Across the UK, property prices in the third quarter of 2015 were 3.7% higher than a year ago, the findings revealed.
London led this rise, with prices in the capital rising 10.6% in 12 months. The average property in London is now worth £443,399.
Homeowners in outer London saw prices grow by 9.5%, while homes in Northern Ireland are now valued at 6.5% higher than last year. Despite this increase, properties in Northern Ireland are worth an average of £127,562 – the second lowest in the UK.
Only the North East and Cumbria had lower prices, where the typical property was worth £124,345.
Two regions saw house price falls in the last 12 months, Nationwide said. Property prices in the North West fell by 0.6% to hit £145,816, while in Scotland prices were down 1.3% to £140,402.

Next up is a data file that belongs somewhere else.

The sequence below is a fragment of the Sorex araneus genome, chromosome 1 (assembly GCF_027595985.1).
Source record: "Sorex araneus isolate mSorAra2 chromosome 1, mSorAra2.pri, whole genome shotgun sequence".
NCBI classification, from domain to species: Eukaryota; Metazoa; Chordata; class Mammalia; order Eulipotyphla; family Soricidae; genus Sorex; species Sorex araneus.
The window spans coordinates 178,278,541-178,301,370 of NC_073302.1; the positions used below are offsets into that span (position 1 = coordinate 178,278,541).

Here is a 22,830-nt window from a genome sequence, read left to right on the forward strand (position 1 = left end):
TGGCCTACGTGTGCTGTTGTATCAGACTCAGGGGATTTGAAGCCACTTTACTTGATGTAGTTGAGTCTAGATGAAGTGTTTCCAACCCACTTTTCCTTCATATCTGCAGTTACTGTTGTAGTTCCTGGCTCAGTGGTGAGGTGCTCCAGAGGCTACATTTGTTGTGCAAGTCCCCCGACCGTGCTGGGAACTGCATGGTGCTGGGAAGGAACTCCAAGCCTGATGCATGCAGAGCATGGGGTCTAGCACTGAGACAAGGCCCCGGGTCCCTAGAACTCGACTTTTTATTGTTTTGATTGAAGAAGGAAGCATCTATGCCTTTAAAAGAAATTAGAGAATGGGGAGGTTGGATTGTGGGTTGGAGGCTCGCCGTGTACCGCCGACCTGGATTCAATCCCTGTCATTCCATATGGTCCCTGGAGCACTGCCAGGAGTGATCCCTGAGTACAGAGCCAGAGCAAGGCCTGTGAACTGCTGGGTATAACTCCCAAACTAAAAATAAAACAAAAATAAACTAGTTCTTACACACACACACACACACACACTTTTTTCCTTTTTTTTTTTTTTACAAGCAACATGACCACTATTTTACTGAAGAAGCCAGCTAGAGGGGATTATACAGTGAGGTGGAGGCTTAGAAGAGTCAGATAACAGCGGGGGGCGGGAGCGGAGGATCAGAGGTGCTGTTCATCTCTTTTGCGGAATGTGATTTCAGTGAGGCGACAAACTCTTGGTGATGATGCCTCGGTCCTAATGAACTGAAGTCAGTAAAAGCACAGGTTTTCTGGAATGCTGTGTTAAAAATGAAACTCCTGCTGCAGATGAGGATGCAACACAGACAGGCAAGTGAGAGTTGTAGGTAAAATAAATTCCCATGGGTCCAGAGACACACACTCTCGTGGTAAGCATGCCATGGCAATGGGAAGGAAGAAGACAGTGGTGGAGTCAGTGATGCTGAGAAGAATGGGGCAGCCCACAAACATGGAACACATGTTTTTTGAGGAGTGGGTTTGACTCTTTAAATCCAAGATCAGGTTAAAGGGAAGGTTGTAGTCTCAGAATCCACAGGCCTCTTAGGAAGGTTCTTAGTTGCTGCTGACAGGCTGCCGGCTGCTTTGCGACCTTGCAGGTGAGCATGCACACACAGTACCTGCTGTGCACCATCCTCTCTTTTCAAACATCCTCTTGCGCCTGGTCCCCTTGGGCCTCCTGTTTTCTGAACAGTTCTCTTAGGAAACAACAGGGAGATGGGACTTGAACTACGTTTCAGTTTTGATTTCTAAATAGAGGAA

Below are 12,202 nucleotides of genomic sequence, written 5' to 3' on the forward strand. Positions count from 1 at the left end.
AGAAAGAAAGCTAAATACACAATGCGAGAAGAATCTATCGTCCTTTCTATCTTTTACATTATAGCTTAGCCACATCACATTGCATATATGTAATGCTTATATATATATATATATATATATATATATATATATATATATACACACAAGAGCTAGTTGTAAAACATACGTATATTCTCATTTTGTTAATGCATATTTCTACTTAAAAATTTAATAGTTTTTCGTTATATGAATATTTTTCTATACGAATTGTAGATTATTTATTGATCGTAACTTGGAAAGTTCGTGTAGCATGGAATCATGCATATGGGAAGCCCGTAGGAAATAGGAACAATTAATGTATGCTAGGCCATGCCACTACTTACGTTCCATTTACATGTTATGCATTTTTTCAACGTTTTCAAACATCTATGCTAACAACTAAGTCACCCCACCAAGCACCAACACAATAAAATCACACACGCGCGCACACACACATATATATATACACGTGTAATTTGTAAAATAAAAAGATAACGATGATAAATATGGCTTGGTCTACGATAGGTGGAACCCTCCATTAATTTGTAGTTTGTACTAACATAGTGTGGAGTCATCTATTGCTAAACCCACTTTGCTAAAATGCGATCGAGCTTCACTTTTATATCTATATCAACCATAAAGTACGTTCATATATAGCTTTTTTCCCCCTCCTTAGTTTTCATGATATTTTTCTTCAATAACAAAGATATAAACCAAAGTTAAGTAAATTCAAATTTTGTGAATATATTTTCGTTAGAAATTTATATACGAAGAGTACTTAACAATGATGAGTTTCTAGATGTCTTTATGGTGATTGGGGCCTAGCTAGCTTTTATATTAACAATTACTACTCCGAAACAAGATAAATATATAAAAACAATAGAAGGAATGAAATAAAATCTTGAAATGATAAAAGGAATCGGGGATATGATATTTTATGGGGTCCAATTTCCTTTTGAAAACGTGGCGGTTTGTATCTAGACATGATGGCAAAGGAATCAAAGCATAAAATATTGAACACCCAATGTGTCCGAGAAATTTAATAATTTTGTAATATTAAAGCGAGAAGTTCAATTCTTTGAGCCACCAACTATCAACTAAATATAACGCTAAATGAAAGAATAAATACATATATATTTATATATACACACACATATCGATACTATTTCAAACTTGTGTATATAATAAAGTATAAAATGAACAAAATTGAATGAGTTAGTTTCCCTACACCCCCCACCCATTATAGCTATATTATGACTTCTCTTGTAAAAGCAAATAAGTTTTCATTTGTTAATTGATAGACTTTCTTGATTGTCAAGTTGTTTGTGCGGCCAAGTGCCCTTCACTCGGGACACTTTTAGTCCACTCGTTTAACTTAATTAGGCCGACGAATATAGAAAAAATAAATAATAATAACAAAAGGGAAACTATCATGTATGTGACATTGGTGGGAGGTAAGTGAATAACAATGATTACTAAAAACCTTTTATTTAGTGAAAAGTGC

Robert Gardner, Nationwide’s chief economist, said after a sluggish performance over the summer, prices in London were again rising rapidly.
“The slowdown in house price growth since the middle of 2014 has not been confined to, nor has it been driven primarily by, developments in London,” he said.
“Indeed, the capital has continued to see price growth at or above the rate in the UK overall over the past four quarters. The annual rate of price growth in London is currently the highest in the country and actually accelerated to 10.6% in Q3, up from 7.3% in Q2.
Gardner added: “Taking a wider view, regional house price performance was mixed in Q3. Eight UK regions recorded a slowdown in the annual rate of growth, while five saw acceleration. Most parts of the country continued to see annual house price gains – the exceptions were Scotland and the North West which both recorded small declines.”